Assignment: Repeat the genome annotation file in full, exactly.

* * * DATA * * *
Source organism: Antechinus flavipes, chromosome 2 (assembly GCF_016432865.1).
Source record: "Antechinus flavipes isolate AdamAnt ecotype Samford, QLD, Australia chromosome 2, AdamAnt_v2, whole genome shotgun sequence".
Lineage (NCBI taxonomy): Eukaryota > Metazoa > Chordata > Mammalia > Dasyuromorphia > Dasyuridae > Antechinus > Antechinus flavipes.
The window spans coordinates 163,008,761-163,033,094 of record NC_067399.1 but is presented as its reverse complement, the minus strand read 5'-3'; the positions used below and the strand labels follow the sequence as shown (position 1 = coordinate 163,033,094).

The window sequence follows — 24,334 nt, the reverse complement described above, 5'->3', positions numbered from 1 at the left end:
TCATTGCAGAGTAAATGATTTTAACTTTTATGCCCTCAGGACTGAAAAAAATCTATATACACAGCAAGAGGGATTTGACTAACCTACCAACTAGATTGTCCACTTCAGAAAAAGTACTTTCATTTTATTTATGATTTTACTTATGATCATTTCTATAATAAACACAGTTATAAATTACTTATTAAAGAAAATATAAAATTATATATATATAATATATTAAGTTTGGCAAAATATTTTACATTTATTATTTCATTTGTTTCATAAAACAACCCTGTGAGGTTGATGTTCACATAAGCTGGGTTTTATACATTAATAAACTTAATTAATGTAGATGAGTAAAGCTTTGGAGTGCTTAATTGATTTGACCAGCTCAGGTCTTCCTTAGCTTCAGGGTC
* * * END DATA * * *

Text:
Source organism: Antechinus flavipes, chromosome 2 (assembly GCF_016432865.1).
Source record: "Antechinus flavipes isolate AdamAnt ecotype Samford, QLD, Australia chromosome 2, AdamAnt_v2, whole genome shotgun sequence".
Lineage (NCBI taxonomy): Eukaryota > Metazoa > Chordata > Mammalia > Dasyuromorphia > Dasyuridae > Antechinus > Antechinus flavipes.
The window spans coordinates 163,008,761-163,033,094 of record NC_067399.1 but is presented as its reverse complement, the minus strand read 5'-3'; the positions used below and the strand labels follow the sequence as shown (position 1 = coordinate 163,033,094).

The window sequence follows — 24,334 nt, the reverse complement described above, 5'->3', positions numbered from 1 at the left end:
TCATTGCAGAGTAAATGATTTTAACTTTTATGCCCTCAGGACTGAAAAAAATCTATATACACAGCAAGAGGGATTTGACTAACCTACCAACTAGATTGTCCACTTCAGAAAAAGTACTTTCATTTTATTTATGATTTTACTTATGATCATTTCTATAATAAACACAGTTATAAATTACTTATTAAAGAAAATATAAAATTATATATATATAATATATTAAGTTTGGCAAAATATTTTACATTTATTATTTCATTTGTTTCATAAAACAACCCTGTGAGGTTGATGTTCACATAAGCTGGGTTTTATACATTAATAAACTTAATTAATGTAGATGAGTAAAGCTTTGGAGTGCTTAATTGATTTGACCAGCTCAGGTCTTCCTTAGCTTCAGGGTC